Seraphim Falls

An American western starring two Irishmen? That’s the kind of fun to be had with “Seraphim Falls,” a rough-n-ready adventure film that’s paced like a snail, but thoroughly entertaining and gruesome. “Seraphim Falls” is a western with a foundation of simplicity. Imagine that, no rotund subplots, no twist endings, and no tail-chasing. It’s just two great actors dashing around the countryside trying to slice each others’ throats.

After the end of the Civil War, Gideon (Pierce Brosnan) is on the run. On his tail is a posse led by the ruthless Carver (Liam Neeson), who stalks the land searching for any sign of the wanted man. Gideon, bruised and battered, relies on his instincts to help him survive, but time is closing in on him and Carver’s obsession draws him nearer to the revenge he’s been nursing since the war ended.

“Falls” comes in part from Mel Gibson’s Icon Productions, which seems appropriate as the film is basically a Civil War “Apocalypto” with the one element that Gibson’s recent film was lacking: a vague impression of taste.

“Falls” is a stark, icy chase film that exploits the western genre wonderfully as it rolls out a story that’s fat-free and assuredly told. Director David Von Acken, along with ace cinematographer John Toll (“Legends of the Fall”), creates claustrophobia out of wide open spaces, using the treacherous mountains and deserts of America as the bear trap that constantly thwarts Gideon’s escape plans. This is an arresting film, eschewing traditional Civil War desolation for the freezing dangers of the snow and the slow drain of the sun.

“Falls” is stocked full with adventure, but this is not a briskly-paced picture. Von Acken elects for a more methodical approach to the story; the script is filled with bloody acts of survival and murder, and is extensively one long chase sequence, but “Falls” stalks along in the best western fashion. These grizzled men are patient; just waiting for their moment to strike, and the director respects that tension in the prowl.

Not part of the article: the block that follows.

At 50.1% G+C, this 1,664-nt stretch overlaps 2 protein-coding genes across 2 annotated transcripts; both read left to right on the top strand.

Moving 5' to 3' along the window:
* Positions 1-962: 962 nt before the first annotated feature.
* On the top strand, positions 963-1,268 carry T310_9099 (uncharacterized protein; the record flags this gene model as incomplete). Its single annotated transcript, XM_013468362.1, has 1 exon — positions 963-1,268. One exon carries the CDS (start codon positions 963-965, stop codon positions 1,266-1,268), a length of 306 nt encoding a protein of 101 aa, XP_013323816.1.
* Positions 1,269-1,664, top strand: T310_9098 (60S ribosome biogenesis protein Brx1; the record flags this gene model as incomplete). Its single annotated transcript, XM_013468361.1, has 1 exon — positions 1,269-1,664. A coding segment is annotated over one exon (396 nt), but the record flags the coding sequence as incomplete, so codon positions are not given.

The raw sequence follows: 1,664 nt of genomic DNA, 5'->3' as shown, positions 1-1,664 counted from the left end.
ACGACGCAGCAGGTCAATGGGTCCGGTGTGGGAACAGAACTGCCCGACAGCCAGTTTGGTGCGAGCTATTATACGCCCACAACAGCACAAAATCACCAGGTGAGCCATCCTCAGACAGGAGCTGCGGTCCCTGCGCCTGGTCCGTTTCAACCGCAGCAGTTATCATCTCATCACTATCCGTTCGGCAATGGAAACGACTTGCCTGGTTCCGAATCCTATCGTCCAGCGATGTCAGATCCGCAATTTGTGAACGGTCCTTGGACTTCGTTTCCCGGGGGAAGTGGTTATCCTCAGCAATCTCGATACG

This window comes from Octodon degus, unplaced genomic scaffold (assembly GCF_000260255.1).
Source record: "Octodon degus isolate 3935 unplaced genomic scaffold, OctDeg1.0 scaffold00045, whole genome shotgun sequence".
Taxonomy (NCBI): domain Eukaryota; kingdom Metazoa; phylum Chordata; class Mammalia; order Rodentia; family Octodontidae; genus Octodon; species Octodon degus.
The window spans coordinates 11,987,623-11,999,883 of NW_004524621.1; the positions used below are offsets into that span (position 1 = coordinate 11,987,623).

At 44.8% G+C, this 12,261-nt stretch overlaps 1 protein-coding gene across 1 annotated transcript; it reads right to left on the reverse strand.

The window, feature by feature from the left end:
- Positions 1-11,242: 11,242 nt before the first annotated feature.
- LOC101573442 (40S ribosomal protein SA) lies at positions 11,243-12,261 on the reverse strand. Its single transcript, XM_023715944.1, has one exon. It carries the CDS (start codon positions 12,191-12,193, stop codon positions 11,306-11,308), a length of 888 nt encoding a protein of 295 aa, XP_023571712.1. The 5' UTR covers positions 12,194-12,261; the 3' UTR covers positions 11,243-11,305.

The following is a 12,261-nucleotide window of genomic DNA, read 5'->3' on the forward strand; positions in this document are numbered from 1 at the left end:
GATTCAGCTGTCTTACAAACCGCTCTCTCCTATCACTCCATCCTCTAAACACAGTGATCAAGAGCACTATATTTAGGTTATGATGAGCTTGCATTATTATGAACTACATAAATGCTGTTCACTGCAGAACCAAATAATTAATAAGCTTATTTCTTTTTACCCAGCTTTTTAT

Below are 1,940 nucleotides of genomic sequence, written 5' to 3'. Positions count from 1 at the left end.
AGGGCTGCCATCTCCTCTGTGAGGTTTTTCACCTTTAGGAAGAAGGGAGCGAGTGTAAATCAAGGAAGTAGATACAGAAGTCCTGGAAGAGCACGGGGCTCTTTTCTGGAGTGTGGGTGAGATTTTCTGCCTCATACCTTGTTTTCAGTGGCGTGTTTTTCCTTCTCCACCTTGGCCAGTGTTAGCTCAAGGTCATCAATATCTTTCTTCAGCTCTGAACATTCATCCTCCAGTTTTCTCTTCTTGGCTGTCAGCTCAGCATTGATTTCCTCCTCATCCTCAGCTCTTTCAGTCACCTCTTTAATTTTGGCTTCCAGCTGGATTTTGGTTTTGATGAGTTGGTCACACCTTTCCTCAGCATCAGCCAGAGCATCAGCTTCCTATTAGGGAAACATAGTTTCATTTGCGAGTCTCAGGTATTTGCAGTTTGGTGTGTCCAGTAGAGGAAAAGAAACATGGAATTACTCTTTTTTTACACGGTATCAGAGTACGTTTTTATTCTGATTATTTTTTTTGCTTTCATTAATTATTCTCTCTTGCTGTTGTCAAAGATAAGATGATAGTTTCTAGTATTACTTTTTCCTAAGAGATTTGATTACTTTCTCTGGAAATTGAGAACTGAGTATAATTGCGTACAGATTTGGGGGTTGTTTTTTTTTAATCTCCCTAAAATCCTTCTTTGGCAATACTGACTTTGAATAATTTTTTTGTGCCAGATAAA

To the film’s credit, it does have two incredible actors facing off against each other. Especially Brosnan, who appears delighted to have a shot at getting filthy and baking in the heat. Neeson puts on his best Clint Eastwood face, growling his distaste for the hired help gathered to assist the capture, and relentless in his passion to bring Gideon to his knees. Who would’ve though hiring two Irishmen would work out so well for an American westernr

The screenplay takes a strange spiritual turn in the final act. At this point, if you’ve felt even the faintest tremor of impatience, this detour will drive you mad. Von Acken successfully halts the already glacial pace of the picture to sort out some unexpected troubles of the soul, bringing in Wes Studi and Anjelica Huston to portray the serpents who offer the men their salvation. The final 20 minutes reduces “Falls” to a staring contest, but hey, it’s a wonderfully convincing staring contest.

Rating: B+